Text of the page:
Q&A – The Possible Impact of Banning Abortions in Florida After 15 Weeks

Austin, Texas Abortion Debate, July, 2013

Photo: Getty Images

Today’s entry: How many abortions would be impacted by the proposed FL abortion ban? You discussed national numbers during the Miss SCOTUS case.

Bottom Line: The Mississippi law that's currently being considered before the Supreme Court blocks abortions after 15 weeks. Now, a similar bill has been proposed in Florida’s current legislative session. Importantly, if it’s to stand a chance of passing in this year’s state session, it needed to be proposed in both chambers. That’s happened. Senator Kelli Stargel has sponsored it in Florida’s Senate and Erin Grall is sponsoring the House bill.

With only about 5% of bills ever passing Florida’s state sessions, the greatest tell as to if legislation has a real chance of getting anywhere is if it starts with companion legislation in both chambers. Check. The next most important indication is whether the Governor is on board. That’s proved especially true during Governor DeSantis’ time as governor as he’s regularly driven the agenda.

On Tuesday, when asked about the proposed legislation, Governor DeSantis said, "there’s a lot of pro-life legislation. We’re going to be welcoming it. I haven’t looked at every single bill. I think if you look at what’s been done in some of these other states – I mean when you start talking about 15 weeks where you have really serious pain and heartbeats and all this stuff – having protections I think is something that makes a lot of sense". Check. The Gov’s onboard. All the pieces are in place for this legislation to potentially become law in Florida this year.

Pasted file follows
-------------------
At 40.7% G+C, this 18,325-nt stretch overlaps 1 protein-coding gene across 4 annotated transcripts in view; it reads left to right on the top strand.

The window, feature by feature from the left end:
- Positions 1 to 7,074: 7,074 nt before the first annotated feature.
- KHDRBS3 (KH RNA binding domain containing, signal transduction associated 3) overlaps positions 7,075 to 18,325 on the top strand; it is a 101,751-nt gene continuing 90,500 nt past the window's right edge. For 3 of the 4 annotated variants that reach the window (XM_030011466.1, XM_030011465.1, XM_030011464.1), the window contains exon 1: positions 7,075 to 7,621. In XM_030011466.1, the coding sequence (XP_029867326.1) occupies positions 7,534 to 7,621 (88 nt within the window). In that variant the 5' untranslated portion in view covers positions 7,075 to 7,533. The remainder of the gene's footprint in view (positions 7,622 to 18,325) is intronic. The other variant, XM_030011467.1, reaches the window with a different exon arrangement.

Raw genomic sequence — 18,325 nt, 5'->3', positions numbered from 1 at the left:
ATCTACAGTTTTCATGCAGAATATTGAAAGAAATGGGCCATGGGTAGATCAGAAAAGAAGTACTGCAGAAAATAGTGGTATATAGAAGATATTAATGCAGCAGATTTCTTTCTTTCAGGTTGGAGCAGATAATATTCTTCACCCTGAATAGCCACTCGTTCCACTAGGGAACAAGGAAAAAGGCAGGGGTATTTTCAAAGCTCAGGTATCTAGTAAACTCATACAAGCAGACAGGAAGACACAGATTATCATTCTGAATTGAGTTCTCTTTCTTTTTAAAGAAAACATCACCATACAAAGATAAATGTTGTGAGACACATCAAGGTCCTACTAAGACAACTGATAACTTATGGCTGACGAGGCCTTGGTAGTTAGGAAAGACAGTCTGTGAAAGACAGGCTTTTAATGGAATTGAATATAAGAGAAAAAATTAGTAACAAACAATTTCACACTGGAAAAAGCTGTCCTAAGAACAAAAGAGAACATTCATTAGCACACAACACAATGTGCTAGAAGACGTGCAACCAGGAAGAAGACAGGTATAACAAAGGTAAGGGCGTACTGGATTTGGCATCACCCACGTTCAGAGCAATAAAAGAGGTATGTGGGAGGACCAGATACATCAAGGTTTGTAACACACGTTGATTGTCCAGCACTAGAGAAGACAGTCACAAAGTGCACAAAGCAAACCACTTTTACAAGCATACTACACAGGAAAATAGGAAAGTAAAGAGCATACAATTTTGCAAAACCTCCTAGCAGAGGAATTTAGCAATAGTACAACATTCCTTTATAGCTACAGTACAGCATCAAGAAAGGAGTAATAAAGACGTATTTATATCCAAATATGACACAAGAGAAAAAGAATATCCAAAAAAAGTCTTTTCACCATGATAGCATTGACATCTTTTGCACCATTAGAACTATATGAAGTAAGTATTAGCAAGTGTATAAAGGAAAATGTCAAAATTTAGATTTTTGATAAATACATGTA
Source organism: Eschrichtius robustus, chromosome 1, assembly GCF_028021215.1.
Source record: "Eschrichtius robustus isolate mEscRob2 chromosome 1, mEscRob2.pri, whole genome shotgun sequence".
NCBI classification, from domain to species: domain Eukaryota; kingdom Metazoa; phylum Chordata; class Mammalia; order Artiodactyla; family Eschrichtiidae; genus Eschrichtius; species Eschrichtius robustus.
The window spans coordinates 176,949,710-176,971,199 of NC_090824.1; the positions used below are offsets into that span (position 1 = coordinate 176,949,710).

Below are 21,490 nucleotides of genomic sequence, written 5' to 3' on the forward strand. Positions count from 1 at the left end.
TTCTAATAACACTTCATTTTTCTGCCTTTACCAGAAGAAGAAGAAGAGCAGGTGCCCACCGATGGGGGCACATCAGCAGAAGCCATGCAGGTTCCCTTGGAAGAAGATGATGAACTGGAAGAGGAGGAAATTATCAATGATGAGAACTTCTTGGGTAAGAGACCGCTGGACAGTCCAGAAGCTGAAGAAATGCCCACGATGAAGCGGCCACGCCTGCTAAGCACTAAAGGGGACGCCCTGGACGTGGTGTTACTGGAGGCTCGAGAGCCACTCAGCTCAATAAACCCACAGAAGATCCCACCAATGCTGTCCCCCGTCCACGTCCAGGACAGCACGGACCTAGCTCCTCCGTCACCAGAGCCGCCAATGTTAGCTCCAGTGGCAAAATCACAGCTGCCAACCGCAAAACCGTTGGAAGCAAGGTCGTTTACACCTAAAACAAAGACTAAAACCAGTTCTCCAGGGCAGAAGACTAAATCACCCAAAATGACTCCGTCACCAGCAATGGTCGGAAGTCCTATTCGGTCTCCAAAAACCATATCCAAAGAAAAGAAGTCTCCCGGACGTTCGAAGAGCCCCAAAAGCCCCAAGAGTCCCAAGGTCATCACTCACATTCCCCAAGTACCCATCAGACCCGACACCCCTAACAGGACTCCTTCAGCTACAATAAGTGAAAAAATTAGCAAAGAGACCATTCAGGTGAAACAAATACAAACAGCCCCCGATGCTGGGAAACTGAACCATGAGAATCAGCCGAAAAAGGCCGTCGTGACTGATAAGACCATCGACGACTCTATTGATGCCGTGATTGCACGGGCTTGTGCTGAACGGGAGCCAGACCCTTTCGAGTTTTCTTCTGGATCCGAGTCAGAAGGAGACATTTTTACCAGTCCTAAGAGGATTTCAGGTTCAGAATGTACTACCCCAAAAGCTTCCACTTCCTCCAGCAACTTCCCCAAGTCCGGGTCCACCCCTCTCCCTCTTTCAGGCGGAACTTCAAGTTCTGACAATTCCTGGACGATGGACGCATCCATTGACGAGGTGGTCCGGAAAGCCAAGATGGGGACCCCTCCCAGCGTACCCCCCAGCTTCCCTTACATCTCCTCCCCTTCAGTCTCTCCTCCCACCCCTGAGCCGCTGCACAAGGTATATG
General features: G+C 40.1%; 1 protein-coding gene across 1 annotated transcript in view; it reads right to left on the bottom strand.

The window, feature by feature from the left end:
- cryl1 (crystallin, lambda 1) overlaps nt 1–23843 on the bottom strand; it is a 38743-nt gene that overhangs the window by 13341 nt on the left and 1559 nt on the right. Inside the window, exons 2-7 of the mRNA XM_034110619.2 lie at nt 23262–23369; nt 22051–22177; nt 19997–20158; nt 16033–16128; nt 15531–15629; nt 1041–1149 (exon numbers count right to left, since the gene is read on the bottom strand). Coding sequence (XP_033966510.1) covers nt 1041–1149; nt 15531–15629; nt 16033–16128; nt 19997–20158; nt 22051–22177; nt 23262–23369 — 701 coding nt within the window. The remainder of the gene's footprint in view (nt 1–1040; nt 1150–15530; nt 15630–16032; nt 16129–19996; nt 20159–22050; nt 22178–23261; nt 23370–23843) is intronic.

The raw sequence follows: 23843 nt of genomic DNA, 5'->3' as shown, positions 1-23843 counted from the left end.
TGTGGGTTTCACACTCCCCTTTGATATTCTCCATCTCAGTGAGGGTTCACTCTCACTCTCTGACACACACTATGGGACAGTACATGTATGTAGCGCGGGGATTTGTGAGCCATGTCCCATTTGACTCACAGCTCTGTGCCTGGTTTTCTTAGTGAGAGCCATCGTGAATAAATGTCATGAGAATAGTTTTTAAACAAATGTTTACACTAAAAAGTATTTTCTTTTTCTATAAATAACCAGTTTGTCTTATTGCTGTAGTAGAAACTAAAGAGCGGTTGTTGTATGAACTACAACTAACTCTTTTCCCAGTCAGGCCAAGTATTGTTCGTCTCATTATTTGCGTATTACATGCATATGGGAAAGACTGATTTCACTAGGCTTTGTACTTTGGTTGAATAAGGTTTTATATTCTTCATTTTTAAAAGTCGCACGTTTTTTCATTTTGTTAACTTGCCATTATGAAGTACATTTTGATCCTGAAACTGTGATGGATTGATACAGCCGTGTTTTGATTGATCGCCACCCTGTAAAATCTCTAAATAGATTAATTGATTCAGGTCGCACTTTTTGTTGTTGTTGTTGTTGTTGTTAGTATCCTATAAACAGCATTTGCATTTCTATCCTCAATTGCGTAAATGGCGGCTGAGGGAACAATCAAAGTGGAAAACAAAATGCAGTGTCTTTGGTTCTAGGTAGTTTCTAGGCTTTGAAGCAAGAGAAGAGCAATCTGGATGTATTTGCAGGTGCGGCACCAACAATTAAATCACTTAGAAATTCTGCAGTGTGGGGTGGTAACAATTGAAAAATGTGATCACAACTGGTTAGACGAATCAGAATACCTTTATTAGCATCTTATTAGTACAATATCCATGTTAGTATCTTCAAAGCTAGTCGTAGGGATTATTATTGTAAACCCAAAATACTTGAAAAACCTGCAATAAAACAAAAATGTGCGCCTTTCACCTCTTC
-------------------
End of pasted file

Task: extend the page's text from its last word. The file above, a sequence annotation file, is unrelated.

Many may not realize it but new laws regulating abortion have already been signed into law in recent years in Florida. Florida’s current regs regarding abortions via the Guttmacher Institute include a patient must receive state-directed counseling that includes information designed to discourage the patient from having an abortion.

Should the bills pass as currently proposed the existing provisions of Florida law would remain with the timeline being dropped from 24 to 15 weeks. Now, to address your question as to what the impact would be should this become law. The most recent annual data from the Guttmacher Institute showed an estimated 71,050 abortions occurred in Florida. Were the new bill to become law, only approximately 3,339 abortions performed would have been blocked if the proposed legislation had already been in force. Beyond the outcome of the bills during this state session, the major wildcard remains the Supreme Court and how they rule in that Mississippi case. If the court were to strike down Mississippi’s law, it effectively would strike down Florida’s as well if passed. If upheld, it’d effectively uphold Florida’s.

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